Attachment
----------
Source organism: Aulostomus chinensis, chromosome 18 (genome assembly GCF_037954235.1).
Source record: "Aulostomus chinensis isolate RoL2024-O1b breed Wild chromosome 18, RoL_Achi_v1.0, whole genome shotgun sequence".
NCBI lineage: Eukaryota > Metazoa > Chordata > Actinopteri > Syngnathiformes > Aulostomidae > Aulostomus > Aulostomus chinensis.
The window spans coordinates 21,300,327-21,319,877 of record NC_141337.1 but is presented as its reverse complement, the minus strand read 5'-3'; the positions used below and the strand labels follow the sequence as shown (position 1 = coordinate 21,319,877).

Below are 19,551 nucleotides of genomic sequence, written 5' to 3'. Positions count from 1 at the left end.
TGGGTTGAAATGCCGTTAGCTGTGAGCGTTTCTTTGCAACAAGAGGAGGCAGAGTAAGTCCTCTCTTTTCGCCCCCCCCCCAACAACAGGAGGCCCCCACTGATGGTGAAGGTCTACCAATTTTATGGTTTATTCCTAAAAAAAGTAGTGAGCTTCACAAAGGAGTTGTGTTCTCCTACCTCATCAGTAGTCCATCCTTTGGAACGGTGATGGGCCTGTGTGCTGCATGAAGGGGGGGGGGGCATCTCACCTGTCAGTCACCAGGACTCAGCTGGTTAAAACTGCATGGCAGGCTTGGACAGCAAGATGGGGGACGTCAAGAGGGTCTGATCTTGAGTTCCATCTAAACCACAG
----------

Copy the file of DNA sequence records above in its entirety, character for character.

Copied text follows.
Source organism: Aulostomus chinensis, chromosome 18 (genome assembly GCF_037954235.1).
Source record: "Aulostomus chinensis isolate RoL2024-O1b breed Wild chromosome 18, RoL_Achi_v1.0, whole genome shotgun sequence".
NCBI lineage: Eukaryota > Metazoa > Chordata > Actinopteri > Syngnathiformes > Aulostomidae > Aulostomus > Aulostomus chinensis.
The window spans coordinates 21,300,327-21,319,877 of record NC_141337.1 but is presented as its reverse complement, the minus strand read 5'-3'; the positions used below and the strand labels follow the sequence as shown (position 1 = coordinate 21,319,877).

Below are 19,551 nucleotides of genomic sequence, written 5' to 3'. Positions count from 1 at the left end.
TGGGTTGAAATGCCGTTAGCTGTGAGCGTTTCTTTGCAACAAGAGGAGGCAGAGTAAGTCCTCTCTTTTCGCCCCCCCCCCAACAACAGGAGGCCCCCACTGATGGTGAAGGTCTACCAATTTTATGGTTTATTCCTAAAAAAAGTAGTGAGCTTCACAAAGGAGTTGTGTTCTCCTACCTCATCAGTAGTCCATCCTTTGGAACGGTGATGGGCCTGTGTGCTGCATGAAGGGGGGGGGGGCATCTCACCTGTCAGTCACCAGGACTCAGCTGGTTAAAACTGCATGGCAGGCTTGGACAGCAAGATGGGGGACGTCAAGAGGGTCTGATCTTGAGTTCCATCTAAACCACAG